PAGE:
I managed to see the blue version of Rogue One yesterday. That is, the version where the projector bulb needed to be replaced but wasn't so the whole film was tinged blue. This was my third time seeing the film so I noticed the difference right away. I was with my friend, Tim, who hadn't seen the movie yet and he didn't notice the difference until I pointed it out, and apparently no-one else in the audience were bothered. People still applauded at the end of the film. Really, it's no wonder no-one noticed because slapping a blue filter on a whole movie is a pretty typical lazy substitute for cinematography nowadays. Rogue One's cinematography has been widely praised for daring to use a full colour palette, among other things, so it was particularly sad seeing it degraded so, the fact that many failed to notice making it even sadder.
I first realised it wasn't my imagination when the big grassy field where Krennic confronts Galen was pink and purple. Interior shots looked like screenshots from Quake II with overused coloured lighting. All of the careful location shooting was made to look thoroughly artificial. So I went out into the lobby and told an employee about it. He said he'd talk to the projectionist then stopped and stared at me, expecting me to walk back into the theatre, which I finally did. When the movie didn't change, I came back out and talked to a different employee; "I already complained to another guy but the movie's still blue. Is this just normal at this place?" I tried to ask as politely as possible. This employee suggested that people had been on their way to repair the projector at that very moment. So I went back inside.
Of course nothing changed and I came back out again and finally managed to see a manager, a guy in his twenties with a thin beard wearing a suit. I followed him into the theatre when he went to check it. He looked at the screen, immediately turned around, and then stopped when he saw me. He explained to me, "90% of the time when it's like this it's because of a bad bulb. Changing it means stopping the movie and maybe some people here want to keep watching it."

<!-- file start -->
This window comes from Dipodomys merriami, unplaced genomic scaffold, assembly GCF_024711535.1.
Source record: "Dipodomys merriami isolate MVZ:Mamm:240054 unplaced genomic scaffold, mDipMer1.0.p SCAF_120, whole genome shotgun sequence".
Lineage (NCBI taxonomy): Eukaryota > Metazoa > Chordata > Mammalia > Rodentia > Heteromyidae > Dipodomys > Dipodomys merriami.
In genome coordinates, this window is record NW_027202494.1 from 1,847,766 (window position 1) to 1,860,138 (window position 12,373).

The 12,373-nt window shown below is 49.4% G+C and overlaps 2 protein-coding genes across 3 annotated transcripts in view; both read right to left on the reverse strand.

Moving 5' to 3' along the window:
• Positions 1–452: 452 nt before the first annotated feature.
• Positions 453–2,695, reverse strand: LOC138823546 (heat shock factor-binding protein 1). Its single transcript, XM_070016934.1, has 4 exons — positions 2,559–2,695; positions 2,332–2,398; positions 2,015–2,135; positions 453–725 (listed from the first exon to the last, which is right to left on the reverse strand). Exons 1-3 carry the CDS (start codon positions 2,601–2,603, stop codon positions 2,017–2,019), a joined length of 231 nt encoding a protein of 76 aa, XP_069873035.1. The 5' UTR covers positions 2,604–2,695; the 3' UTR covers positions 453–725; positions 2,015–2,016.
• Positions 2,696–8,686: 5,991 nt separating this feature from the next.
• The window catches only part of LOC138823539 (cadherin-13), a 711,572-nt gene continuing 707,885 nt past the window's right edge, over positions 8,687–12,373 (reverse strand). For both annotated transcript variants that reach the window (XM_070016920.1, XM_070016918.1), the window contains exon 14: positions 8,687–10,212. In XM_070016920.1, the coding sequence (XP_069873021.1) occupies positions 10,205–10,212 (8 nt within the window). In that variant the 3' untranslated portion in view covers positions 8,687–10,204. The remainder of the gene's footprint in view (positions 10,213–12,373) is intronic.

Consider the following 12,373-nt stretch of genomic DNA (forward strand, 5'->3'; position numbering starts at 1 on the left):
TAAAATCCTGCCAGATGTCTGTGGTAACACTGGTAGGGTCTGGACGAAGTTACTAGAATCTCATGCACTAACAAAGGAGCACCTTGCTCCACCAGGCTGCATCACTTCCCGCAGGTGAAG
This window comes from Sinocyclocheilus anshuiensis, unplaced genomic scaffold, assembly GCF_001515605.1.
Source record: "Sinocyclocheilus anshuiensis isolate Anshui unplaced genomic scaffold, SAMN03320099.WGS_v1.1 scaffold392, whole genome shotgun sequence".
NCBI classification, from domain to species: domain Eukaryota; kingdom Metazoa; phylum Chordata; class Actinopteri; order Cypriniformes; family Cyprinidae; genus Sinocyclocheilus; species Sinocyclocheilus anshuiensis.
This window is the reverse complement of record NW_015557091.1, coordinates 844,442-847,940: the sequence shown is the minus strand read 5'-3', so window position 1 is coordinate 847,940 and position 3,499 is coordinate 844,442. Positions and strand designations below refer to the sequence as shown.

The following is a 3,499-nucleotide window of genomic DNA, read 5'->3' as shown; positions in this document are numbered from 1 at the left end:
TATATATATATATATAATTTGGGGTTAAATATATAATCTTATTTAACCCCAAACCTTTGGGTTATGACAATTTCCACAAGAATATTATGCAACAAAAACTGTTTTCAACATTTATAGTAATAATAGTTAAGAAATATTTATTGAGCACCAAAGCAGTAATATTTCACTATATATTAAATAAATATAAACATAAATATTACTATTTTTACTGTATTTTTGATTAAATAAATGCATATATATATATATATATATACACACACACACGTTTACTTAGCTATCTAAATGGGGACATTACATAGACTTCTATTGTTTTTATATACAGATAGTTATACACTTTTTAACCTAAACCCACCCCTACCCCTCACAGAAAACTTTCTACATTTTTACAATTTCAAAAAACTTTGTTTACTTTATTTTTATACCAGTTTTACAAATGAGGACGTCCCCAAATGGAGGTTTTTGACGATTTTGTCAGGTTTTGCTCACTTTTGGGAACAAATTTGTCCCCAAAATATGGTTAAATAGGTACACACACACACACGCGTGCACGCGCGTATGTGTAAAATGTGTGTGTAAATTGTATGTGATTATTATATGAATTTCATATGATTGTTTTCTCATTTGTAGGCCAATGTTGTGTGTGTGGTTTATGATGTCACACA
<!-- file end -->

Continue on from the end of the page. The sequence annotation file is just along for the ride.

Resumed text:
"Okay," I said.
There was a long pause as he tried to figure out what to say. "So we have to choose the lesser of two evils," he finally said. He offered to give free movie passes to me and my friend which Tim and I picked up after the movie. Tim pointed out to me that I'd gotten two free passes last year when I saw Force Awakens at the same theatre. That time it was because I'd had my bag confiscated because several people had reported me as a suspicious character because of my black frock coat, waistcoat, and fedora. I was dressed pretty much the same this year only with a pale pink shirt and darker pink tie instead of the white shirt and red bow tie I was wearing last year. No-one seemed bothered by the outfit. I guess a little pink goes a long way.
Speaking of blue (and pink), I read the new Sirenia Digest to-day featuring two new nicely weird and kinky stories by Caitlin R. Kiernan. The first, "Untitled Psychiatrist #1", heavily features the colour blue, particularly in reference to a blue rose which is applied to human anatomy in an intimate and creative fashion. But "Untitled Psychiatrist #1" has a far subtler weirdness to it, playing off a very naturally described scene of a woman worrying about her health insurance during her session with a psychiatrist. The second story, "The Sick Rose, Redux", is much more overt in its strange sexuality, and pretty glorious for that, with a well described, beautiful monster tormenting a young woman in what might be a textile factory.